Hey Matt,

I know we haven’t spoken in awhile, but you know I’m always thinking about you around this time each year. I wanted to tell you about this dream I had. I don’t remember many of my dreams, so when I do, I figure they must have some significance. But who the hell am I, Freud? You’re the philosopher, dude.

Anyway, I was snuggling Sophie into bed and drifted off to sleep. She’s been waking up in the middle of night and this has been doing a number on me. I had some shit to do late at night, so I was happy to catch a quick catnap before I “hit the old grind stone,” as my dad used to say.

You and I are reminiscing about the night we went to see Santana and Phish at Blossom back in ’92. The night was July 31; I recall this because the next night was my first date with Julie. We drove to the concert in my Horizon and got really stoned at the show. I was so far gone that I was paranoid throughout the entire Santana set. Man, the only thing I remember about Santana was that every song ended the same. “Dun dundun Dun dundun,” you know, like the ending of “Black Magic Woman.” After the show you had to drive home. We were hungry and stopped at that Burger King near the amphitheater for some late night grub. Instead of eating in the car, we crouched down in the parking lot and devoured the burgers and fries off of the asphalt. I made a comment that we were like cavemen — hovering over our kill and feeding our faces. We laughed.

In the dream, you’re wearing blue cut off shorts and a light blue, button-down shirt. Your hair is pulled back in a ponytail, with a few strands of your brown, curly locks dangling in your face. You’re trying to roll another cigarette, but having a difficult time because the two of us are laughing off our asses. We laugh so hard that I double over. When I sit back up to look at you, you’re gone.

I woke up with a start and climbed out of Sophie’s bed. A melody came to mind: U2’s “Hallelujah (Here She Comes)” (download). You’re the only person I knew who bought the “Desire” cassingle. Cassingles, whose bright idea was that, huh? But that was the only way you could get your hands on another one of those U2 B-sides you used to love. U2 were your band, to me. You were into them before the rest of the world. The rest of us caught up with you by The Joshua Tree. Man, I can still see us as high school juniors listening to “Where the Streets Have No Name” in my folks’ dining room. You remember, right? We were imitating the Edge and Bono, swaying back and forth to the music as if there was a sea of people in front of us. I think about that moment now and realize…the curtains were open! Anyone passing by the house would have seen a couple of dorks practicing their dance moves! But we didn’t care, huh? No, we didn’t. It was U2.

Whenever I hear “Hallelujah (Here She Comes),” I recall your story about seeing “Rattle and Hum.” The music was so powerful that at one point, you jumped up and danced in the aisle of the movie theater. What surprises me about that anecdote is the reaction from the rest of the audience. The stares of disdain really surprised me, especially in a liberal college town like Athens. Come on, people, it was U2.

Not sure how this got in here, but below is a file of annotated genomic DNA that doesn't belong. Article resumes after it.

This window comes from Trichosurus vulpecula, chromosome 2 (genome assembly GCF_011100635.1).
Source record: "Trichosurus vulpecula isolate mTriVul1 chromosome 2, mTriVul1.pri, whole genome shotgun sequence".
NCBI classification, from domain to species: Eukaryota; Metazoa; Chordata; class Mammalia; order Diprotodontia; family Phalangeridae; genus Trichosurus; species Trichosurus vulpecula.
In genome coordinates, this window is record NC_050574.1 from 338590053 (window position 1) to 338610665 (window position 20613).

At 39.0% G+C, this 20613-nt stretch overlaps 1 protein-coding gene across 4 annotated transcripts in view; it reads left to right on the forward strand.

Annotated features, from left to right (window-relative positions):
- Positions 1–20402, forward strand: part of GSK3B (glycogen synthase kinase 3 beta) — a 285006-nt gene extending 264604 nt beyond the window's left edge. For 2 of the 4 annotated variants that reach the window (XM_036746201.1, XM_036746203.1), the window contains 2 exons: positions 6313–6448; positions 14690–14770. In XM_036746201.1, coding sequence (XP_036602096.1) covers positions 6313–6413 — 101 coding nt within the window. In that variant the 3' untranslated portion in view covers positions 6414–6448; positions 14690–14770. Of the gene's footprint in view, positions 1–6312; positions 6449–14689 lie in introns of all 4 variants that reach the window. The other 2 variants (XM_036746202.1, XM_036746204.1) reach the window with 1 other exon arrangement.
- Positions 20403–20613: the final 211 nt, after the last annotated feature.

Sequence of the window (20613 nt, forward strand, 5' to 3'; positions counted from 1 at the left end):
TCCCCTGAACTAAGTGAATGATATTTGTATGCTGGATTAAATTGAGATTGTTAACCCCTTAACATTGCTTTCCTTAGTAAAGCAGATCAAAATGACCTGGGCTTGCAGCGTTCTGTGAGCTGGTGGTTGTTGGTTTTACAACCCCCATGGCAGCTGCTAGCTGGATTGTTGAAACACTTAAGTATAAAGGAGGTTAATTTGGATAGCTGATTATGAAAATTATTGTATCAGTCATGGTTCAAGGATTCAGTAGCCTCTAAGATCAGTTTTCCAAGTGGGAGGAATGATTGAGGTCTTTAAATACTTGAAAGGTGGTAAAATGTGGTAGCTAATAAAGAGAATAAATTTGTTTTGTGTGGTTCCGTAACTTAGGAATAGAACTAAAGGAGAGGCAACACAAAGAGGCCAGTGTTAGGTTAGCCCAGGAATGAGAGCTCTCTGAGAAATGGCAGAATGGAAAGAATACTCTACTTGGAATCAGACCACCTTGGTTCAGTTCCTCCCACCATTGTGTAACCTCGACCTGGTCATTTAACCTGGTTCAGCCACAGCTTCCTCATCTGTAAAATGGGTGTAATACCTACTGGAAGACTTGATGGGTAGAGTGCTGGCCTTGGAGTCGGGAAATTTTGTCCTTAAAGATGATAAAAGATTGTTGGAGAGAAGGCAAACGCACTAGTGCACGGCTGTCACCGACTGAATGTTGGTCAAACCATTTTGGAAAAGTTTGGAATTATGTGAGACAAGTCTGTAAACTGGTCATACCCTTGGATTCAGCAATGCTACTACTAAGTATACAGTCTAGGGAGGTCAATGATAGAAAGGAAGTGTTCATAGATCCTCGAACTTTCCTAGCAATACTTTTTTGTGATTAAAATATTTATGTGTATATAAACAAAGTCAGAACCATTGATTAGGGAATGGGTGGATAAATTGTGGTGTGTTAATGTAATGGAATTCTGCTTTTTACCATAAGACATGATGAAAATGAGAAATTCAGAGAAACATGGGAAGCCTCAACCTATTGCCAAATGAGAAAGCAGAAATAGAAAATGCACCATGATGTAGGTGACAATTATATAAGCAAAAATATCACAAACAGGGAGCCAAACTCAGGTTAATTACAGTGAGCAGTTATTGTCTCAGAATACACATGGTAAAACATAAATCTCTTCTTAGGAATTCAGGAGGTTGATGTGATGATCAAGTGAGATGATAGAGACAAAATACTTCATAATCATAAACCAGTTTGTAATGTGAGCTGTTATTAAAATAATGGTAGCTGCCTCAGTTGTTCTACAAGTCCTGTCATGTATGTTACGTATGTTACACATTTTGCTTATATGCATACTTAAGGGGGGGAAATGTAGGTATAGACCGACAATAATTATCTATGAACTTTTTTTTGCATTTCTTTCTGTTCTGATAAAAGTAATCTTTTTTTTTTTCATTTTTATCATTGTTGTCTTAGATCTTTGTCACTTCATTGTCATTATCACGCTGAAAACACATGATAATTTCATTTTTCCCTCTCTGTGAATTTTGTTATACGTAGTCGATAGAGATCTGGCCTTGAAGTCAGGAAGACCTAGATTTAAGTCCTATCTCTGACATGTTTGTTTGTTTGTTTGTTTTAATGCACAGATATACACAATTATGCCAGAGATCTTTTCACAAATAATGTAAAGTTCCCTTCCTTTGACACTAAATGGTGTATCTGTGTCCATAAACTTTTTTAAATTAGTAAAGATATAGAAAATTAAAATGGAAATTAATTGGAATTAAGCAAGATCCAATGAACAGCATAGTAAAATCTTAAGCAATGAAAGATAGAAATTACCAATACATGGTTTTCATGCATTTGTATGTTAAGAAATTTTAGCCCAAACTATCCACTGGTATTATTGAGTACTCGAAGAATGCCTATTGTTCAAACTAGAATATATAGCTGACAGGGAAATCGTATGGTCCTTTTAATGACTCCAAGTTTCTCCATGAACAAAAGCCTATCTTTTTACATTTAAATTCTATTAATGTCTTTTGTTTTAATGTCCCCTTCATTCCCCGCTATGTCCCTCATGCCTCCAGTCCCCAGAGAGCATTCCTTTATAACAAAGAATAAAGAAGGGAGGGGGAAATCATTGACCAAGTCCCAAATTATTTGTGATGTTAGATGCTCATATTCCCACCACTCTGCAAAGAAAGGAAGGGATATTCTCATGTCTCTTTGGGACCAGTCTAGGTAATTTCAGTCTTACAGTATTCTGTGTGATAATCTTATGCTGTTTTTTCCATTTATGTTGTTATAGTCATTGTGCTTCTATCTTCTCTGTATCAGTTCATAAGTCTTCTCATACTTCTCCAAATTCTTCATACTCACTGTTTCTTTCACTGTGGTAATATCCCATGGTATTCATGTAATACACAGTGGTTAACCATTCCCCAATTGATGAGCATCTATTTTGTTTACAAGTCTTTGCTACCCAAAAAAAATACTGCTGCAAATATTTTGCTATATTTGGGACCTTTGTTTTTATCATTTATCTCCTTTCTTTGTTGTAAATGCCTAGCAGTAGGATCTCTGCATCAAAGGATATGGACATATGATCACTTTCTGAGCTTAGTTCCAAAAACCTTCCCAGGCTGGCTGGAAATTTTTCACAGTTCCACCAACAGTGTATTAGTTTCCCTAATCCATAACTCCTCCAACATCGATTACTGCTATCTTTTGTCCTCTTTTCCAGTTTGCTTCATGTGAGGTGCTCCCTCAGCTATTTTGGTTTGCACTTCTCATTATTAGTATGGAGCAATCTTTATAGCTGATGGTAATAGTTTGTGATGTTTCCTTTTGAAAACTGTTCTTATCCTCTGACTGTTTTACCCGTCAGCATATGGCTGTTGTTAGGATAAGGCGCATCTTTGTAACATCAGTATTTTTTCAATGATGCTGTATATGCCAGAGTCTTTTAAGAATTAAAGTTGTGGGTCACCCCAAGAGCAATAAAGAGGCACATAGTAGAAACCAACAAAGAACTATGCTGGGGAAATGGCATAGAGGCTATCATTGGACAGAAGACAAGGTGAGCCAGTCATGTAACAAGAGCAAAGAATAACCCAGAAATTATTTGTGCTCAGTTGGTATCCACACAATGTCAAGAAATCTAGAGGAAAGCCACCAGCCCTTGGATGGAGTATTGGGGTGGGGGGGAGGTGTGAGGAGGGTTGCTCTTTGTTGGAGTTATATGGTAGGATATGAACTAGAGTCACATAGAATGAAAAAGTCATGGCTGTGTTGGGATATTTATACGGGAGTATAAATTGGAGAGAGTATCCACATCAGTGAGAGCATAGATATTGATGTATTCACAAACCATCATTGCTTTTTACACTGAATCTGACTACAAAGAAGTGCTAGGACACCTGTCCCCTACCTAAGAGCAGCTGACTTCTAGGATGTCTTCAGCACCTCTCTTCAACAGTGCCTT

I don’t listen to U2 much anymore, or Dylan, for that matter. No, those are your bands, and listening to them is like playing with an old scar…sensitive. It’s been three years since I got the phone call. Sweet Sally, calling with unbelievable news. Then I contacted your mom and she confirmed it. With a voice as blank as I imagine her heartbroken stare must have been, she told me you had died.

Strange, that as time passes, the sadness I felt becomes a sort of numbness. The wounds aren’t open anymore, just scar tissue. I’m used to the dead pain in my heart whenever I think of you…whenever I hear fucking Bono start to wail. I can still listen to “Hallelujah (Here She Comes),” though, maybe because it’s never been played on the radio, or maybe because it’s such a joyous song. When I hear this song, I envision you dancing wildly in the aisles of the movie theater, your shaggy hair bouncing and your glasses askew. And you’re singing at the top of your lungs:

I’m gonna be there
When that light’s gonna shine
I’m gonna be there
When her heart is next to mine
I’m gonna be there

I hope you’re there, Matt. I miss you, my brother.

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About the Author

Scott Malchus

Scott Malchus is a writer, filmmaker and die hard Cleveland Indians fan. His memoir, “Basement Songs,” is available in paperback and Kindle. He wrote and directed the film “King's Highway." His family is heavily involved in fund raising to find a cure for cystic fibrosis. Scott Malchus is an employee of Cartoon Network and Turner Broadcasting. The opinions expressed on Popdose are his own and do not reflect those of his employer. Email: Malchus@popdose.com. Follow him @MrMalchus

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